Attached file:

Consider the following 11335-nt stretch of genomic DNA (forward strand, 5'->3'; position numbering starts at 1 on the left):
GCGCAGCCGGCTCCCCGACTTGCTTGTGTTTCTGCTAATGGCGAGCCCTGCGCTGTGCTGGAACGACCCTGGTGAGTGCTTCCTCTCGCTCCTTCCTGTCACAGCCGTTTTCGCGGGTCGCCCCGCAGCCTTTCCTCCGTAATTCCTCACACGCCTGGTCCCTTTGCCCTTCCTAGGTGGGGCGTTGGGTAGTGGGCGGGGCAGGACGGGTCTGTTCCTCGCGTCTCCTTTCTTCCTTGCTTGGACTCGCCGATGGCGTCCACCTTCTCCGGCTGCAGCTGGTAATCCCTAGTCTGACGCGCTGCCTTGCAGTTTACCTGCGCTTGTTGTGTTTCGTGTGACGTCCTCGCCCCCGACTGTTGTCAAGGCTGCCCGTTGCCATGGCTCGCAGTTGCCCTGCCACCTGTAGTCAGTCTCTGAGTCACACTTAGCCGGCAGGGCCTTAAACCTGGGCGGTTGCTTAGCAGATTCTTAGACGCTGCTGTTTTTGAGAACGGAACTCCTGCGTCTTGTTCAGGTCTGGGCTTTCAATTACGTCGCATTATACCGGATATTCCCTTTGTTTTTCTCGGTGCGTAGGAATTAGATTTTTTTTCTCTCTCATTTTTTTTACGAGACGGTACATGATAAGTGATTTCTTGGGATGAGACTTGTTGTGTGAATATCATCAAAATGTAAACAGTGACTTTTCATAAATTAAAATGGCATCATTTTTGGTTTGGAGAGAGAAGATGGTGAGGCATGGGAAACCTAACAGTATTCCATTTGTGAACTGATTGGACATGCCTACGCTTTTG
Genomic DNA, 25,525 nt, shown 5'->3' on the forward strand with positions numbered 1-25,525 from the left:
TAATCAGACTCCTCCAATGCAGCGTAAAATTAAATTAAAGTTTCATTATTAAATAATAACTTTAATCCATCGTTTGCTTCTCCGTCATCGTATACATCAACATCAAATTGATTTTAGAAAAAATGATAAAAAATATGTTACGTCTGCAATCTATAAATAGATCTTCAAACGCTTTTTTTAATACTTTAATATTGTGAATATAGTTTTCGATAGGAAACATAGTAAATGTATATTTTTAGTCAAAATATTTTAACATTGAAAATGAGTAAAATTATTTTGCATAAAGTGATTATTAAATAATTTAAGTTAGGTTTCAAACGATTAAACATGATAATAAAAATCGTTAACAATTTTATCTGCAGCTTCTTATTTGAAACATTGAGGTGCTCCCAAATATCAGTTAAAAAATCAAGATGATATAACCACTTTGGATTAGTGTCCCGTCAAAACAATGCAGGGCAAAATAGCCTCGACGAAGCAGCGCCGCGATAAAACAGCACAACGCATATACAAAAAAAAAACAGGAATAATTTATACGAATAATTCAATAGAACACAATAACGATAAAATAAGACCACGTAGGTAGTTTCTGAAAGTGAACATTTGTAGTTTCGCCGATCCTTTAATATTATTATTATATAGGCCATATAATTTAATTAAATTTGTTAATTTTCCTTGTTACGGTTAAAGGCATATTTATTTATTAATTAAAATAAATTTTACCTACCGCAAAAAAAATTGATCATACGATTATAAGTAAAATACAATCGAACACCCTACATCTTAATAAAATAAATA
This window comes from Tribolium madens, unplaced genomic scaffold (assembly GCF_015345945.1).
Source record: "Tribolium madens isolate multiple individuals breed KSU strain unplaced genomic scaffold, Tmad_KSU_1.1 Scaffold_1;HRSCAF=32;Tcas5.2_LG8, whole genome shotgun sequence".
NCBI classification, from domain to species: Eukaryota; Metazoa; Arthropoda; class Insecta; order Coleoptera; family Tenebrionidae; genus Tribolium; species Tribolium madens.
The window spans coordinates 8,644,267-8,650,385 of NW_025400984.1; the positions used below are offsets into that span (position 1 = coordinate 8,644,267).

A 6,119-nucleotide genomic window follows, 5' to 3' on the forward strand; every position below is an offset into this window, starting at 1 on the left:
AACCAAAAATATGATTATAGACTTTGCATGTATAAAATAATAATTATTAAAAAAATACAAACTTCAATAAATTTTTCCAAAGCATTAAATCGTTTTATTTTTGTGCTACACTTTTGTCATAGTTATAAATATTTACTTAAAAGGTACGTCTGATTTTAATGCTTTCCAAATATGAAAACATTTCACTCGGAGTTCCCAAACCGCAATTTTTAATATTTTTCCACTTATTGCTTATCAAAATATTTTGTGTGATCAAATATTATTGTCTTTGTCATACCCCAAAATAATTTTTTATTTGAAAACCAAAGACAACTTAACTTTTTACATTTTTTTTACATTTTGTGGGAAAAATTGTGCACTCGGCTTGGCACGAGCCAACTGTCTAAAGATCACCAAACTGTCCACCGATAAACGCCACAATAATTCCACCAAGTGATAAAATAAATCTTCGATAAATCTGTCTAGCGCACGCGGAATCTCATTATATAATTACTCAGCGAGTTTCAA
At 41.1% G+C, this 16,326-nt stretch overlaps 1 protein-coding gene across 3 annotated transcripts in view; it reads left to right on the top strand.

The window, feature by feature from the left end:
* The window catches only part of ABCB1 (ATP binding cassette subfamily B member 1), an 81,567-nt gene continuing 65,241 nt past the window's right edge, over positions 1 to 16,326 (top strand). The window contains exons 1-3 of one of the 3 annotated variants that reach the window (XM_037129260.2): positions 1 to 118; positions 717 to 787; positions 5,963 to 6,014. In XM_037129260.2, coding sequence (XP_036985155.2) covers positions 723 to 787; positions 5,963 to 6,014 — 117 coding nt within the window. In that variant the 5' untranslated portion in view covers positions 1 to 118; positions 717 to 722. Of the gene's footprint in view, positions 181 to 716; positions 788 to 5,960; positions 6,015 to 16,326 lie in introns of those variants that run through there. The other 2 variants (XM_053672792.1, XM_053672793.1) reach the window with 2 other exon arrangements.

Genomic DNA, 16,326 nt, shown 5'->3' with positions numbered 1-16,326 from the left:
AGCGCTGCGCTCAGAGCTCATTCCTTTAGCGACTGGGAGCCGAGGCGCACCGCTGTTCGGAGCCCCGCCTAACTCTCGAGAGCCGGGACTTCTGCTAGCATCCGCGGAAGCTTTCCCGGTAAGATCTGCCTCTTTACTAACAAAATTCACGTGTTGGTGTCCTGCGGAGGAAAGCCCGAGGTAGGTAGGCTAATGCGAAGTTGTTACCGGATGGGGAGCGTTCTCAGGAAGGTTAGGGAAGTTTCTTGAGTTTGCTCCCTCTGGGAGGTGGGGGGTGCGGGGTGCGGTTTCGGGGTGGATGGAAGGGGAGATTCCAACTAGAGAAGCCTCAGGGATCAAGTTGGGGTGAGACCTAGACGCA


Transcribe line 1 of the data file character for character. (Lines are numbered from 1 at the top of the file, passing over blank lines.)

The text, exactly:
Consider the following 11335-nt stretch of genomic DNA (forward strand, 5'->3'; position numbering starts at 1 on the left):